2. Stellar reputation
German engineering companies are famous for their incredible products. They have superior quality and display a skilled craftsmanship that cannot be matched anywhere in the world. Just think of the luxurious Mercedes, Audi, Porsche – all from companies that are respected and known all over the world. German engineers are also innovators and have produced some of the most technologically advanced products in the world such as the hearing aids from Siemens AG. Customers who buy German products typically are looking for more: cutting-edge technology or a special design that cannot be found anywhere else. This enabled Germany to dominate markets even in the face of a global economic crisis. Other nations can set up stable economies for their people by establishing a brand for their products and craftsmanship as witnessed with Germany.
3. Investing in innovation
Did you know that aspirin, the MP3 music format and the electron microscope all originate from Germany? German ingenuity is based on very deep technical expertise, which allows even small German firms to become market leaders in very narrow segments. Small and medium-sized engineering enterprises dominate the economy, setting standards in developing and applying future technologies. The mechanical and plant engineering sector is one of the most innovative sectors in the nation and its strength is resounded by its presence globally. Investments in research and development activities are taken very seriously and the industry spends billions to advance their interests. Germany is an international leader in terms of capacity for innovation and is home to hundreds of research institutes, including internationally famous ones such as the Max Planck Society and the Fraunhofer Society. German companies continue to improve and advance in sectors such as chemical industry, automotive industry, medical engineering, electrical equipment industry, and mechanical engineering. They are recognized for their findings in biotechnology as well as renewable energy to control emissions and make energy more efficient. By investing seriously in innovation, Germany has managed to keep ahead of the rest of the world and supply markets with unique and highly demanded products.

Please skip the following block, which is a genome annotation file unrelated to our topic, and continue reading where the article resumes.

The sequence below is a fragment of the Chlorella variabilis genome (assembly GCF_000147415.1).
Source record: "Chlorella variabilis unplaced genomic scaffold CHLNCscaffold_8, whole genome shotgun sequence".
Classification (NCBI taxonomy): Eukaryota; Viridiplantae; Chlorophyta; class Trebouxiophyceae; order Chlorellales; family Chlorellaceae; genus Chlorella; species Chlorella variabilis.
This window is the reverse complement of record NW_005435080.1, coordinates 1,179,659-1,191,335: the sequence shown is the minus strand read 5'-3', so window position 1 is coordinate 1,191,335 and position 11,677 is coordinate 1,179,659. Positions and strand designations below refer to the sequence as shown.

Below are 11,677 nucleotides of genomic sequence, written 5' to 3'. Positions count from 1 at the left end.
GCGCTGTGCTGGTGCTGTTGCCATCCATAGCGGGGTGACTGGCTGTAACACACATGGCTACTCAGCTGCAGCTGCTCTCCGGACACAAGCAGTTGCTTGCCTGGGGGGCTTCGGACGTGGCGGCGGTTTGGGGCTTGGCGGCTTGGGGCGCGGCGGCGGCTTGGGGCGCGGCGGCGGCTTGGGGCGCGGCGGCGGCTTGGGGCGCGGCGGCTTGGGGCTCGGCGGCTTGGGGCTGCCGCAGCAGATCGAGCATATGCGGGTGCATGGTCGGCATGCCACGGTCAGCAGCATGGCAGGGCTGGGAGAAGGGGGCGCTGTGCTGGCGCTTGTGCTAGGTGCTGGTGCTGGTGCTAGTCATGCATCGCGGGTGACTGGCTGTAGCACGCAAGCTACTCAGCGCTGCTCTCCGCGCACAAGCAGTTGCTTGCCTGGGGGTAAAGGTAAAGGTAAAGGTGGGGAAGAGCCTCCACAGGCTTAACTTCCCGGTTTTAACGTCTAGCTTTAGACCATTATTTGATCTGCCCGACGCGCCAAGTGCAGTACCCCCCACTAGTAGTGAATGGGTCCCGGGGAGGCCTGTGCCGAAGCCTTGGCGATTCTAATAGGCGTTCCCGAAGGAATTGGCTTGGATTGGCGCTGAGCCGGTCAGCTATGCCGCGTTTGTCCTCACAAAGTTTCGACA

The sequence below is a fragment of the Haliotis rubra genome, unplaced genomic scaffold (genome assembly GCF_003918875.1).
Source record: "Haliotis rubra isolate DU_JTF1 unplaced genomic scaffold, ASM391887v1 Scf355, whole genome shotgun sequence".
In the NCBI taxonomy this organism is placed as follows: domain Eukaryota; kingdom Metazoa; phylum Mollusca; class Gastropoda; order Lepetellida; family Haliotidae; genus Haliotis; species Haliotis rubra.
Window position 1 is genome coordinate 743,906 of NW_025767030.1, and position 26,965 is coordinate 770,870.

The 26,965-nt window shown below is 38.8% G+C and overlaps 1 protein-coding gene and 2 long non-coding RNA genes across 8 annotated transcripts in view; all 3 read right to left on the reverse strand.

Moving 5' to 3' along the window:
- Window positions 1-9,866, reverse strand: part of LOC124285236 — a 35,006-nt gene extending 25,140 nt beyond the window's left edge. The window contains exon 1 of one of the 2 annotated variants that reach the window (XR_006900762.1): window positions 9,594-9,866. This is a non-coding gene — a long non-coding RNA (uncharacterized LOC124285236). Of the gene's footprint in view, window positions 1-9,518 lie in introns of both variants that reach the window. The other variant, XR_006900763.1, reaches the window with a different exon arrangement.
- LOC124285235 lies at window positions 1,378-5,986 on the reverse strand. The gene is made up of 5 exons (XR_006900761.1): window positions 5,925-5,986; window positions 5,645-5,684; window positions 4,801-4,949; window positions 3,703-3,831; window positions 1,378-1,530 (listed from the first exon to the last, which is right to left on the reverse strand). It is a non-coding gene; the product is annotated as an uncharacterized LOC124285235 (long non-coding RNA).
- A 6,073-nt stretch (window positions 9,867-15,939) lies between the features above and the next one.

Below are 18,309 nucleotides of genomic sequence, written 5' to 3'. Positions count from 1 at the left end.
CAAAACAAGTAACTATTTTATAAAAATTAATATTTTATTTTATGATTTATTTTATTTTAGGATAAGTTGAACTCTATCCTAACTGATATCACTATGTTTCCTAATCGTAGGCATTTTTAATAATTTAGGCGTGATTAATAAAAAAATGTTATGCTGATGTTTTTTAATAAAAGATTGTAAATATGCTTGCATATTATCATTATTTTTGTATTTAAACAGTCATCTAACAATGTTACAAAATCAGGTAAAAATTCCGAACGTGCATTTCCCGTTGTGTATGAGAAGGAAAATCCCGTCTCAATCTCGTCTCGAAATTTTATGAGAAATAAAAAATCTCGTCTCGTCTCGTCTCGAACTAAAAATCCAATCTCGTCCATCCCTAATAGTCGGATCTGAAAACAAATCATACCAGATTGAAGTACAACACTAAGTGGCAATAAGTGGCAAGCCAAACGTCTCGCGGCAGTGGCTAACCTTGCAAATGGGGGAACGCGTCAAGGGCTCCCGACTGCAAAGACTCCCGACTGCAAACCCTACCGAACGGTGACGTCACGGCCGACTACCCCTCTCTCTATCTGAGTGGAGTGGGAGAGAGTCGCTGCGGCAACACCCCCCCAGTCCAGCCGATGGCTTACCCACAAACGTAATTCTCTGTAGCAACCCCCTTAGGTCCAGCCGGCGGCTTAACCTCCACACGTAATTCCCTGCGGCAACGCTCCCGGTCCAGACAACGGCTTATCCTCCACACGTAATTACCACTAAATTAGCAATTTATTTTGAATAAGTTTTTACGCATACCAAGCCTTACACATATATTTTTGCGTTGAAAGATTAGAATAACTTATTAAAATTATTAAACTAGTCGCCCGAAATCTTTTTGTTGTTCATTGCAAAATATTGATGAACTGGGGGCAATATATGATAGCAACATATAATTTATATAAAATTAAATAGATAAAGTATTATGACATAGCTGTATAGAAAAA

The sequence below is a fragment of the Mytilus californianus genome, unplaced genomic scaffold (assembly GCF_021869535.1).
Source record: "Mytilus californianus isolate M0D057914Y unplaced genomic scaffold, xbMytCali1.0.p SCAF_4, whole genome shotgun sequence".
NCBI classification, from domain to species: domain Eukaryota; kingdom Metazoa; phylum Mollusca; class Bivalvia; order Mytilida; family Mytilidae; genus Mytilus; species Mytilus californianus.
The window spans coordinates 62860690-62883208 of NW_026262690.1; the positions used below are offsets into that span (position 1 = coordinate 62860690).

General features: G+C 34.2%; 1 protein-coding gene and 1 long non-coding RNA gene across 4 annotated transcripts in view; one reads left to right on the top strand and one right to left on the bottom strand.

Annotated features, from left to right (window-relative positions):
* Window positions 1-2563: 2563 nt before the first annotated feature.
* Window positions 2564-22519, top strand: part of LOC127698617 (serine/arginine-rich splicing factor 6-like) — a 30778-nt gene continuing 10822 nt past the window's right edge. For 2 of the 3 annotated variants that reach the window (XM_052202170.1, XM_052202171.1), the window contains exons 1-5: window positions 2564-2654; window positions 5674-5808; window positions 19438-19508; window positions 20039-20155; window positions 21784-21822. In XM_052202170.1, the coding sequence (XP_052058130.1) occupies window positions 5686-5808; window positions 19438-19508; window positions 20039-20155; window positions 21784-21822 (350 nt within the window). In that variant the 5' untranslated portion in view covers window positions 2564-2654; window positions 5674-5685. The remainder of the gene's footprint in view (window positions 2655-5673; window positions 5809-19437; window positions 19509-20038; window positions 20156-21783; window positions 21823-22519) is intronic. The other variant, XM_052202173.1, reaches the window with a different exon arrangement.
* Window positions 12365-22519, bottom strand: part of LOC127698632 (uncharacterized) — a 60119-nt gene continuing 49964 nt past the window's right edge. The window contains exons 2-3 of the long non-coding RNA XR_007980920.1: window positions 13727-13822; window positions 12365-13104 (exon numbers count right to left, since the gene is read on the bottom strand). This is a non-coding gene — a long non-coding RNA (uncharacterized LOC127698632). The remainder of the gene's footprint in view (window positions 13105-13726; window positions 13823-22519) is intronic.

4. Support from leaders and the society
German leaders regard engineers very highly and have set about policies to continue the country’s traditional leadership in engineering. It also supports research and development activities by actively investing in it, pouring in billions to facilitate the players. They have also established engineering outreach programs targeted at high school students to recruit more youngsters into the field. They are also encouraging women and minorities to pursue the profession. Their leaders have taken measures to collaborate with nations such as US and Canada to create exciting partnerships, bringing together academic institutions, industry and government. This has enhanced communication on the world’s critical challenges of the 21st century and exposed their engineers to the problems that the rest of the world faces. Furthermore, German engineers are regarded highly in society and are elected to positions of power, where they can influence policies and act as role models for the younger generation. While other nations struggle to alter the negative perception their inhabitants have towards the field of engineering, German engineers are valued not just in their home countries but also in the entire world.